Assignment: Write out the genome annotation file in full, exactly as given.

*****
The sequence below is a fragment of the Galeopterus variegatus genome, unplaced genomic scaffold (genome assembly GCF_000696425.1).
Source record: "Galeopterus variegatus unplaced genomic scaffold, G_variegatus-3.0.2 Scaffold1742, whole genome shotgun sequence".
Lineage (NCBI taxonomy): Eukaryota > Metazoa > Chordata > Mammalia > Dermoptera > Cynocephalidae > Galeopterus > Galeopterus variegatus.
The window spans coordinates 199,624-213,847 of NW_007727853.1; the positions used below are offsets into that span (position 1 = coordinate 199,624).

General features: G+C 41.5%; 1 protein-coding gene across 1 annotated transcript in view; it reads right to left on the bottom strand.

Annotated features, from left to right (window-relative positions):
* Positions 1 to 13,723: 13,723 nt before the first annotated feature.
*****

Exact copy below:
The sequence below is a fragment of the Galeopterus variegatus genome, unplaced genomic scaffold (genome assembly GCF_000696425.1).
Source record: "Galeopterus variegatus unplaced genomic scaffold, G_variegatus-3.0.2 Scaffold1742, whole genome shotgun sequence".
Lineage (NCBI taxonomy): Eukaryota > Metazoa > Chordata > Mammalia > Dermoptera > Cynocephalidae > Galeopterus > Galeopterus variegatus.
The window spans coordinates 199,624-213,847 of NW_007727853.1; the positions used below are offsets into that span (position 1 = coordinate 199,624).

General features: G+C 41.5%; 1 protein-coding gene across 1 annotated transcript in view; it reads right to left on the bottom strand.

Annotated features, from left to right (window-relative positions):
* Positions 1 to 13,723: 13,723 nt before the first annotated feature.